Shared Kitchens – High Profit, Low-Risk Food Business Ventures

shared kitchens-restaurant

If you are planning to start a food business, trust me it is hard work. The first hurdles a food entrepreneur will face is trying to find a commercial place to produce food legally. According to stats, in the last 5 years, there has been notable growth in the number of shared kitchens available.

Commercial kitchens and commissaries are called “shared space,” where several people may have access to the group kitchen. You will have to book your time slot when using a shared space kitchen.

Before starting your restaurant business, you need to have a licensed space, so that you can legally carry your food business. Also, you require ample space and all the facilities that are required to run a restaurant.

But, with the coming restaurant industry trends of 2019 like shared kitchen, things have changed! If you are planning to start a delivery-only restaurant, then this trend is for you.

Econsult reported in 2016, there were more than 200 food incubators in 39 US states, a 50% increase from the last three years.

So, what is shared kitchen as the name indicates, you share the kitchen space with other professionals.

What is Shared Kitchen?

Shared kitchens are a licensed and inspected food processing facility that rents out the use of space and equipment to small-scale value-added food production entrepreneurs, caterers.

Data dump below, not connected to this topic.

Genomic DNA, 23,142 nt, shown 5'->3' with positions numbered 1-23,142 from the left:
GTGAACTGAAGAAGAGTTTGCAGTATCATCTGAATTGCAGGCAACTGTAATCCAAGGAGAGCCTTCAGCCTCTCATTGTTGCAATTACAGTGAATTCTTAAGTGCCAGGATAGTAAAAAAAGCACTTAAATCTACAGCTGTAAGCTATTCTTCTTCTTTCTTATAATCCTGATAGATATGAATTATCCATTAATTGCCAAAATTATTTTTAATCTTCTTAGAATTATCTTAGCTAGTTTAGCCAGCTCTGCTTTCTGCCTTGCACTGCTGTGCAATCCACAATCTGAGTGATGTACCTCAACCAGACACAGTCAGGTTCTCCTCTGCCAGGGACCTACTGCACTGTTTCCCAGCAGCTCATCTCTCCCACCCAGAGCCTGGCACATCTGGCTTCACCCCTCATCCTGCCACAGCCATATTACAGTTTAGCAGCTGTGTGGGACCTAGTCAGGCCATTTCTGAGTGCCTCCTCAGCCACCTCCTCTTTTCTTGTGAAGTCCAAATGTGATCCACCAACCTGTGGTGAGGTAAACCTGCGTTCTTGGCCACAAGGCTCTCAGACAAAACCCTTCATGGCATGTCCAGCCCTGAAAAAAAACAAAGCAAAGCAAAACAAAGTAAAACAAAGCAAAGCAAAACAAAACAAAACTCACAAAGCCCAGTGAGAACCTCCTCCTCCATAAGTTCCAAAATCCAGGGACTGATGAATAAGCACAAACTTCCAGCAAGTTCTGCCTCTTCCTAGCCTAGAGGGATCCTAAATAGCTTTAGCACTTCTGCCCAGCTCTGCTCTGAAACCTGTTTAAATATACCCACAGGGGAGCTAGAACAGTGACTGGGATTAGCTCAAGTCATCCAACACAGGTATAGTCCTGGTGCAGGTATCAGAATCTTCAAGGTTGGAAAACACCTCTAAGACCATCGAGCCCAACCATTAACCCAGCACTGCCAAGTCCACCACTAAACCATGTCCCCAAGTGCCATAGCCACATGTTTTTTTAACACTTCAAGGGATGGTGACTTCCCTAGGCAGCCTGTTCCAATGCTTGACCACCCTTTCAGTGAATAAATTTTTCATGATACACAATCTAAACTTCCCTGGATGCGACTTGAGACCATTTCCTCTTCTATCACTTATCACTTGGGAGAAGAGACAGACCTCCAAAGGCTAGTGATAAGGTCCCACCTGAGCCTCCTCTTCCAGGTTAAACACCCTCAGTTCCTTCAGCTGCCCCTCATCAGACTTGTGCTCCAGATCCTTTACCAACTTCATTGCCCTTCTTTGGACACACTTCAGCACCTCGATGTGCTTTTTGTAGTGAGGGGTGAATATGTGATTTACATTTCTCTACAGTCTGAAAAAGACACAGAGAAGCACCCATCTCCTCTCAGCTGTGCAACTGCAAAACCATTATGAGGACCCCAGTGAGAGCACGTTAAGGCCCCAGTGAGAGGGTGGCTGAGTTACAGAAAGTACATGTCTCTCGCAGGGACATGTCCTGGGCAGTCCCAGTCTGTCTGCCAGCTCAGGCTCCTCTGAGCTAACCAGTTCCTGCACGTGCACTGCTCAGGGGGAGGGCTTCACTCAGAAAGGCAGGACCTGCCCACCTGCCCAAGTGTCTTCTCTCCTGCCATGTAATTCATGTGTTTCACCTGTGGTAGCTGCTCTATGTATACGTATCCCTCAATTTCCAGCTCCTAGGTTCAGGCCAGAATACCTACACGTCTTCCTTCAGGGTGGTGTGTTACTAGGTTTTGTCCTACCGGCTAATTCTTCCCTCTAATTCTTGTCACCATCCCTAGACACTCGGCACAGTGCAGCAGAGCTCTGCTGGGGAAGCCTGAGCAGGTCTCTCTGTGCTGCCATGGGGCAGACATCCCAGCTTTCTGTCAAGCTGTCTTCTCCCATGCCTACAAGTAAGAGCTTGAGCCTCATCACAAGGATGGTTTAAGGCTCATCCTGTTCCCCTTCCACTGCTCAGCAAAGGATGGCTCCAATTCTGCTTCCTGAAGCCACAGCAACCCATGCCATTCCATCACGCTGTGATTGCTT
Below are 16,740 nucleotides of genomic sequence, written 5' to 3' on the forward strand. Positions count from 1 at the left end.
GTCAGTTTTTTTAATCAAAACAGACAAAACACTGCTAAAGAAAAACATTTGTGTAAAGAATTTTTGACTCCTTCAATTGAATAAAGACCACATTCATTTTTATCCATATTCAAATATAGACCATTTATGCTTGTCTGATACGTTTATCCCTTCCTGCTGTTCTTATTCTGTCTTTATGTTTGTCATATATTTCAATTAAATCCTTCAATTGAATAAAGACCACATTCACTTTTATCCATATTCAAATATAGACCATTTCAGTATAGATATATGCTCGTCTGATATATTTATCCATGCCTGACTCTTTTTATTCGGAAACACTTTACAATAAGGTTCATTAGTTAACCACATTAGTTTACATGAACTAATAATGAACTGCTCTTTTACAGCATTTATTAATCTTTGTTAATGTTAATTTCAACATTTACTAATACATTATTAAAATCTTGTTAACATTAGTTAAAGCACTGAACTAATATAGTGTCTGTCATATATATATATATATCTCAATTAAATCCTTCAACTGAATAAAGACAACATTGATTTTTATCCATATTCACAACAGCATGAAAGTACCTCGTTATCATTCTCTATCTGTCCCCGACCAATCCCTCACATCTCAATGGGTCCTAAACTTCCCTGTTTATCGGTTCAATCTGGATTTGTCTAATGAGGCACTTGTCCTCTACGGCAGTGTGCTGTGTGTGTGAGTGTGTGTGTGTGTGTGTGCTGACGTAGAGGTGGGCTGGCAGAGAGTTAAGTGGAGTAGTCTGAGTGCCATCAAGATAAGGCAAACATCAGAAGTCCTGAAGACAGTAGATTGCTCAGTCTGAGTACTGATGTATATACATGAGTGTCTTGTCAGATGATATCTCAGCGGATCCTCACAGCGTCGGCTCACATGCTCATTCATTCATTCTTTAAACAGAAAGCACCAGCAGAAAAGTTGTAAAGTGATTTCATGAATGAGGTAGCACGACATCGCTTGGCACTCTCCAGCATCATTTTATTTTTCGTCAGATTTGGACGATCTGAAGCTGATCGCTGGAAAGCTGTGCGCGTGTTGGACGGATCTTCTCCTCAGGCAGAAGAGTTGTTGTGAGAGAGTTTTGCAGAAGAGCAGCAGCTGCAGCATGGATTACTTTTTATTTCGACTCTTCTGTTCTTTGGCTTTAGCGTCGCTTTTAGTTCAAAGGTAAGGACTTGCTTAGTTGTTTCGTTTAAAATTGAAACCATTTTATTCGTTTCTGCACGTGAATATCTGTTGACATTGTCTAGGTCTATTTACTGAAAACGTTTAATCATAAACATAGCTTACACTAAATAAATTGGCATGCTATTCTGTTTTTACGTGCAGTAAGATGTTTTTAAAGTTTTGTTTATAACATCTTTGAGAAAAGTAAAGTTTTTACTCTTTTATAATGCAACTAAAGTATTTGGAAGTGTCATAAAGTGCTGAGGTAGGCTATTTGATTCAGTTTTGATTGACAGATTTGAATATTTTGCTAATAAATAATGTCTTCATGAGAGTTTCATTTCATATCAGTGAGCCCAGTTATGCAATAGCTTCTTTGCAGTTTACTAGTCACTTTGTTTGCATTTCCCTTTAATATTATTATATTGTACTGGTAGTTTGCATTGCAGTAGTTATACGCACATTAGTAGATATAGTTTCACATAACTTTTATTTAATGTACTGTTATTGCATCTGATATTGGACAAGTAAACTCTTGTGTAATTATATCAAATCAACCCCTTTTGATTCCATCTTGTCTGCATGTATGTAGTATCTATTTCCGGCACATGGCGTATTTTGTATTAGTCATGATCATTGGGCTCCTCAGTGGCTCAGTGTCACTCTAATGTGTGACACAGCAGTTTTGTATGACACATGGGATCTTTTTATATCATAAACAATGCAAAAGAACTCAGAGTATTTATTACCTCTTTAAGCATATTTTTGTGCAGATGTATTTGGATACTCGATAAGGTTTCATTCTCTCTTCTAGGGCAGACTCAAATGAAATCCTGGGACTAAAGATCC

Shared kitchen spaces have become a growing force in an era when more entrepreneurial foodies are turning their food and beverage specialties into businesses selling direct-to-consumers and via online food ordering platforms and foodservice outlets.

The shared kitchen is also referred to as kitchen incubators or community kitchens. Moreover, a commercial space that has been licensed, certified and designed for food production. Chefs, bakers, caterers and other professionals split the cost of the kitchen space among them. 

Building a facility can cost you thousands of dollars. It is a cost-effective solution as compared to investing in a large commercial food space. All you need to pay a monthly rent based on the time you used the kitchen space. In addition to this, you don’t have to deal with customers directly. These kitchens don’t provide extra space for customers, this means they can’ t dine in.

According to a report by The Food Corridor and the Network for Incubator and Commissary Kitchens, 82% of US incubators had booked revenue increases over the previous three years and 76% were either breaking even or making money.

If you are planning to start a food business or would like to jump into this new concept of food business, then we will let you know all about the shared kitchen.

Types of Shared kitchens

There are four different types of shared kitchens to choose from, so you can find one that balances your needs and the price point:

  1. Shared Commercial Kitchen Space
  2. Private Commercial Kitchen  Space 
  3. Renting a Restaurant’s Kitchen  Space 
  4. Non-Traditional Sources 

Why you need Shared kitchens as a food entrepreneur?